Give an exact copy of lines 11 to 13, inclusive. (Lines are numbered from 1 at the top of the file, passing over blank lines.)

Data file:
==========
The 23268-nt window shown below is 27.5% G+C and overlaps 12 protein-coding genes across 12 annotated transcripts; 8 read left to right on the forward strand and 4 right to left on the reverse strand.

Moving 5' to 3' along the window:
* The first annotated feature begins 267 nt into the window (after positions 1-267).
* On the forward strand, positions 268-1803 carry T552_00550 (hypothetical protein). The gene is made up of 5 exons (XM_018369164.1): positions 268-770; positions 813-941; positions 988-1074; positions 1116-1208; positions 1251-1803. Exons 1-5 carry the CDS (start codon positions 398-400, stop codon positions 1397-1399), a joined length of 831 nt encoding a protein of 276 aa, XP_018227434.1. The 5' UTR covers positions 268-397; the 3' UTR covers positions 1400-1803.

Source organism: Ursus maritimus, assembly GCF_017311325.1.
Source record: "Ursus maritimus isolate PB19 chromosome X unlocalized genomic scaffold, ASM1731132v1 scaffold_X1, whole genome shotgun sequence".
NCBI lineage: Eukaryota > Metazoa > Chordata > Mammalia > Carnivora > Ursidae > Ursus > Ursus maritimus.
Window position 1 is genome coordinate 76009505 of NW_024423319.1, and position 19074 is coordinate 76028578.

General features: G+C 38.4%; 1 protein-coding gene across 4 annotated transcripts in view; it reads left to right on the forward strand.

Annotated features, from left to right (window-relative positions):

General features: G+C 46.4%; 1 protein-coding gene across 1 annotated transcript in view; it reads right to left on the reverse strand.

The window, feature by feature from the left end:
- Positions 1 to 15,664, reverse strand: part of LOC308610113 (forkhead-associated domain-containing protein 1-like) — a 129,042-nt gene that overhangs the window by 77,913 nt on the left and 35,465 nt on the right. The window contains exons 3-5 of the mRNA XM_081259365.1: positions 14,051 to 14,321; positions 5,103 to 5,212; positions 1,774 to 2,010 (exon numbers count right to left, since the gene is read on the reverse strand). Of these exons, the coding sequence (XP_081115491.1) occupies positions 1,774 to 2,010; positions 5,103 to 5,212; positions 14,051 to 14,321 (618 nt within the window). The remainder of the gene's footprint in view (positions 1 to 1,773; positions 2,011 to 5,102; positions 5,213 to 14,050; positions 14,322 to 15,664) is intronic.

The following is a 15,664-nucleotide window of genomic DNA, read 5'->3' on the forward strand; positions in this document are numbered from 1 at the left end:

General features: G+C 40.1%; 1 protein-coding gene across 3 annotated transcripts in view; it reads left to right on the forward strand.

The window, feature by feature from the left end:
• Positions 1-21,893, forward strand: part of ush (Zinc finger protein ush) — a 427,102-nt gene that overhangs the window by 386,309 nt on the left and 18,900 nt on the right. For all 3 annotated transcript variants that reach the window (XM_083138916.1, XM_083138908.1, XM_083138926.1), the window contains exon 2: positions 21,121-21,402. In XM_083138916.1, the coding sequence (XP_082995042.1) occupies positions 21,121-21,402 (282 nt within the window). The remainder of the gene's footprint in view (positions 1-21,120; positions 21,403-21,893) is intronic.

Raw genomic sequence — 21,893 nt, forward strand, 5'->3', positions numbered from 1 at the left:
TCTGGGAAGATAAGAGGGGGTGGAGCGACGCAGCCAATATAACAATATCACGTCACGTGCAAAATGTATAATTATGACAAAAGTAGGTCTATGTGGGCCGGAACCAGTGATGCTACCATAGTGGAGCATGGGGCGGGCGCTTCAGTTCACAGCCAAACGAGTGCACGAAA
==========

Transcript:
General features: G+C 46.4%; 1 protein-coding gene across 1 annotated transcript in view; it reads right to left on the reverse strand.

The window, feature by feature from the left end:
- Positions 1 to 15,664, reverse strand: part of LOC308610113 (forkhead-associated domain-containing protein 1-like) — a 129,042-nt gene that overhangs the window by 77,913 nt on the left and 35,465 nt on the right. The window contains exons 3-5 of the mRNA XM_081259365.1: positions 14,051 to 14,321; positions 5,103 to 5,212; positions 1,774 to 2,010 (exon numbers count right to left, since the gene is read on the reverse strand). Of these exons, the coding sequence (XP_081115491.1) occupies positions 1,774 to 2,010; positions 5,103 to 5,212; positions 14,051 to 14,321 (618 nt within the window). The remainder of the gene's footprint in view (positions 1 to 1,773; positions 2,011 to 5,102; positions 5,213 to 14,050; positions 14,322 to 15,664) is intronic.